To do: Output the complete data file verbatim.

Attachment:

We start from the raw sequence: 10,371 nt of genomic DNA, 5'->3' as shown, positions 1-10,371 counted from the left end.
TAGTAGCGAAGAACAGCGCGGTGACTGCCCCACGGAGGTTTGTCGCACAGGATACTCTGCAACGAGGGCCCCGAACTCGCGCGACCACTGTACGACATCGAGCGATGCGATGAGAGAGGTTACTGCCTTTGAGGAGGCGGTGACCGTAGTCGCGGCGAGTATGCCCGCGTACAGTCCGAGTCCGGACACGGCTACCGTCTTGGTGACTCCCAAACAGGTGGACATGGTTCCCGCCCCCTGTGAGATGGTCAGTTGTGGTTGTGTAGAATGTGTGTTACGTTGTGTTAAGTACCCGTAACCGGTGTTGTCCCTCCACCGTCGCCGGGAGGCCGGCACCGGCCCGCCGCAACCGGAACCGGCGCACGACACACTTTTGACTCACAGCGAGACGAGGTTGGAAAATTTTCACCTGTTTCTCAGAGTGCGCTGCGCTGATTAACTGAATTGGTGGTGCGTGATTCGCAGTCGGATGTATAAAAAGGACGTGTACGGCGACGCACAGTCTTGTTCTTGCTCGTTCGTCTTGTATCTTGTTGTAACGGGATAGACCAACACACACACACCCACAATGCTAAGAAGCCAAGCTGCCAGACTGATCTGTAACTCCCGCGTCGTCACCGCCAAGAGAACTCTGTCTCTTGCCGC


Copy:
We start from the raw sequence: 10,371 nt of genomic DNA, 5'->3' as shown, positions 1-10,371 counted from the left end.
TAGTAGCGAAGAACAGCGCGGTGACTGCCCCACGGAGGTTTGTCGCACAGGATACTCTGCAACGAGGGCCCCGAACTCGCGCGACCACTGTACGACATCGAGCGATGCGATGAGAGAGGTTACTGCCTTTGAGGAGGCGGTGACCGTAGTCGCGGCGAGTATGCCCGCGTACAGTCCGAGTCCGGACACGGCTACCGTCTTGGTGACTCCCAAACAGGTGGACATGGTTCCCGCCCCCTGTGAGATGGTCAGTTGTGGTTGTGTAGAATGTGTGTTACGTTGTGTTAAGTACCCGTAACCGGTGTTGTCCCTCCACCGTCGCCGGGAGGCCGGCACCGGCCCGCCGCAACCGGAACCGGCGCACGACACACTTTTGACTCACAGCGAGACGAGGTTGGAAAATTTTCACCTGTTTCTCAGAGTGCGCTGCGCTGATTAACTGAATTGGTGGTGCGTGATTCGCAGTCGGATGTATAAAAAGGACGTGTACGGCGACGCACAGTCTTGTTCTTGCTCGTTCGTCTTGTATCTTGTTGTAACGGGATAGACCAACACACACACACCCACAATGCTAAGAAGCCAAGCTGCCAGACTGATCTGTAACTCCCGCGTCGTCACCGCCAAGAGAACTCTGTCTCTTGCCGC